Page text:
Saturday, August 27, 2011

I can't explain

This blog title was the name of a 1960s hit by The Who. It is also the key to using social media without turning into a boor. Let me, um, explain...

Say someone posts something. Someone else doesn't like it - and posts a comment saying so. Then the first person responds by explaining their position. The second person still doesn't like it. Invariably the first person usually keeps explaining, and explaining, and explaining some more.

Does it work? Never.

When people don't agree with you, online or in the real world, you can't explain. At least at first. If someone doesn't like your political position, explaining it further will not change their mind. If what you posted offended someone, explaining it will only make you sound defensive. And if someone is ranting, explaining your rational position usually leads to more ranting.

If you want to see an example of this in action, look no further than the comments section of just about any online news story. Some troll posts something that annoys people, someone else takes offense and responds, the troll responds with more trollishness, and they go back and forth at it until everyone is exhausted and gives up. Does anyone ever "see the light" in these discussions? Nope.

So how can you respond to someone else's negativity online? You really only have three choices:

1) Apologize. Apologizing when you offend someone does not diminish you. It enhances you. Unfortunately, most people react the opposite way because they do not get this.

2) Own your truth. If you firmly believe what you write, and someone else disagrees with you, don't try to convince them they are wrong – convince them how firmly you believe in yourself. There is all the difference in the world between "Here are X reasons why I am correct" versus "I respect your view. I see why you feel that way. And I have a different view."

3) Walk away. For example, lots of people post reviews of my books in places like Most of them are just ducky. Recently, one wasn't very complimentary at all. My response? No response. First, I respect whatever the marketplace thinks of my wares – but more important, nothing I could possibly say would matter. So often, the best answer of all is the lack of one.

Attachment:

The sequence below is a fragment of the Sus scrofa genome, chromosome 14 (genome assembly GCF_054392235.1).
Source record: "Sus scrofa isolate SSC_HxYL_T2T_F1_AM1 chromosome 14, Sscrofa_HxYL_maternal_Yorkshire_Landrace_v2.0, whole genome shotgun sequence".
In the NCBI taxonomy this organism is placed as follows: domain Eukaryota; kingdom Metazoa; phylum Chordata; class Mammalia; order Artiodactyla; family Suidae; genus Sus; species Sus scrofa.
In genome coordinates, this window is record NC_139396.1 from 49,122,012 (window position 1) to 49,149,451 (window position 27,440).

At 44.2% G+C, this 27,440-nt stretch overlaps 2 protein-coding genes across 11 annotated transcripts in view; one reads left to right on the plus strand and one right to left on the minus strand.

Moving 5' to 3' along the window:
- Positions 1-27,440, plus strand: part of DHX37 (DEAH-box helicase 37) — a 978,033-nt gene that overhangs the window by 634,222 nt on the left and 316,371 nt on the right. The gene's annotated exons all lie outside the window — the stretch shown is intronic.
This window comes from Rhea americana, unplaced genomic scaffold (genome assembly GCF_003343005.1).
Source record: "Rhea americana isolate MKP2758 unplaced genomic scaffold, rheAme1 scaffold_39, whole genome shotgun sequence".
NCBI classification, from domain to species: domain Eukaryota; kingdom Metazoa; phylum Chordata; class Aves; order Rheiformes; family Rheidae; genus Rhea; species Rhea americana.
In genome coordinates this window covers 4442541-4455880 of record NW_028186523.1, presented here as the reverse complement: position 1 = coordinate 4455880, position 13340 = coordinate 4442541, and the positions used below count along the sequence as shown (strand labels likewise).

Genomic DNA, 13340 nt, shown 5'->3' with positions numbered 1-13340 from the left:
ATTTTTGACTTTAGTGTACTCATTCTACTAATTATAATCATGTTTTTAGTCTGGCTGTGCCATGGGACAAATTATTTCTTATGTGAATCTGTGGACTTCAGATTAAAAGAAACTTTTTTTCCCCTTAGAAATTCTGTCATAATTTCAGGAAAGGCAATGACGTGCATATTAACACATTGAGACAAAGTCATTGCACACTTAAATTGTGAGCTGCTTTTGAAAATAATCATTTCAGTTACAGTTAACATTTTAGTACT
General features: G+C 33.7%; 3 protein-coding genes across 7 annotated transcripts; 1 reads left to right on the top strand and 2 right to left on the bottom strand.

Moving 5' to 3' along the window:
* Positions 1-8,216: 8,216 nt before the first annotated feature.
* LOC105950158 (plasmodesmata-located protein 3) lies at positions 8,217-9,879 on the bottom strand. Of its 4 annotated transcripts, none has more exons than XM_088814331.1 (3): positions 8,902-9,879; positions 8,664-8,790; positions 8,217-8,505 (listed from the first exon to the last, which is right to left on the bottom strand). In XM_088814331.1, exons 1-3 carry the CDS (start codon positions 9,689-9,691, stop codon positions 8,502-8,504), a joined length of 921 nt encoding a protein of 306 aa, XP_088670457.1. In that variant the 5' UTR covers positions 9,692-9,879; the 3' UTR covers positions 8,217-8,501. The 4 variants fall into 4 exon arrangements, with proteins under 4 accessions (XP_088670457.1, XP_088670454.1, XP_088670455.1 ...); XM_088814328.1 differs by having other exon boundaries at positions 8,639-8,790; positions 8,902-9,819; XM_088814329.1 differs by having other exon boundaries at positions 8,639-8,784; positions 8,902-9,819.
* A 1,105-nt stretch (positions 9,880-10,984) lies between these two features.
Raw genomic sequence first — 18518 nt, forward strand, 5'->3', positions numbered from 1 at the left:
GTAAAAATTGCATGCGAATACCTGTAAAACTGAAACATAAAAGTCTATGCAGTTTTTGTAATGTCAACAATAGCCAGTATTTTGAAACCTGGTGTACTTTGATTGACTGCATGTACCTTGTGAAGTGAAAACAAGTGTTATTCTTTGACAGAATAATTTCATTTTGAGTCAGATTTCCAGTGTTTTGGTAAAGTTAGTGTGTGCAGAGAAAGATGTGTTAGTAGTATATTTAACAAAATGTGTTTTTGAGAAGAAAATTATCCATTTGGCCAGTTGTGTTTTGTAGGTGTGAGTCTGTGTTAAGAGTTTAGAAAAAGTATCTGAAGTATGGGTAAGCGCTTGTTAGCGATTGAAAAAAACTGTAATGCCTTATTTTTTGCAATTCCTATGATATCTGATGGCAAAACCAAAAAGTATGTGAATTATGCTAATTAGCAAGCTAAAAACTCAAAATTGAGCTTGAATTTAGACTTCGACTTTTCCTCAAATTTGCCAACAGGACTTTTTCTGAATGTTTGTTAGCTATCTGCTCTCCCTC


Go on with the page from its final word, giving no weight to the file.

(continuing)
All of these revolve around the subtle difference between engaging people versus defending yourself. One approach works and the other doesn't. If you feel differently, you would have to somehow explain it to me. No, wait, scratch that.

Thursday, August 18, 2011

How to influence me

Do you ever have conversations like this? Someone asks what you think about their pet issue. Whatever it is. Then if you gently, politely, ever-so-slightly disagree with any part of it, the following happens: their eyes narrow into slits, they loudly repeat their views in a half-shout/half-hiss, or they ask you some pointed rhetorical question ("Well, that must mean you are one of them, right?")

Now, here is a pop quiz: What do you think of the other person's viewpoint after this exchange? Here are three choices:

a) You are suddenly transformed and now see the wisdom of the other person's argument.

b) You appreciate the chance for a frank exchange of ideas.

c) You are silently whispering to yourself, "OK, take three steps back from the crazy person and don't make any false moves..."

It isn't just individuals who fall prey to this. Try donating to a political party some time – any party – and then start reading the breathless letters they send you about those awful, horrible people on the other side who will stop at nothing to completely ruin life as we know it – unless you send us more money. (And obviously it doesn't work because next week, by golly, they are at it again.) I often wish we could lock the letter-writers from each of the major parties together in a room sometime and watch what happens.

Of course, unless you happen to drink their particular Kool-Aid, all of these people are about as persuasive as spam e-mail. And many of them don't even see that blurry line where their passion for a cause or an issue turns them into boors who can no longer discuss it rationally.

Most of us need to form opinions in our own time and space, and proselytizing scares us off. If you really want to influence me, learn to have a respectful two-way dialogue that understands other viewpoints, because that is the only way minds are ever really changed. Otherwise you will preach exclusively to your own choir, and your passion will be completely wasted.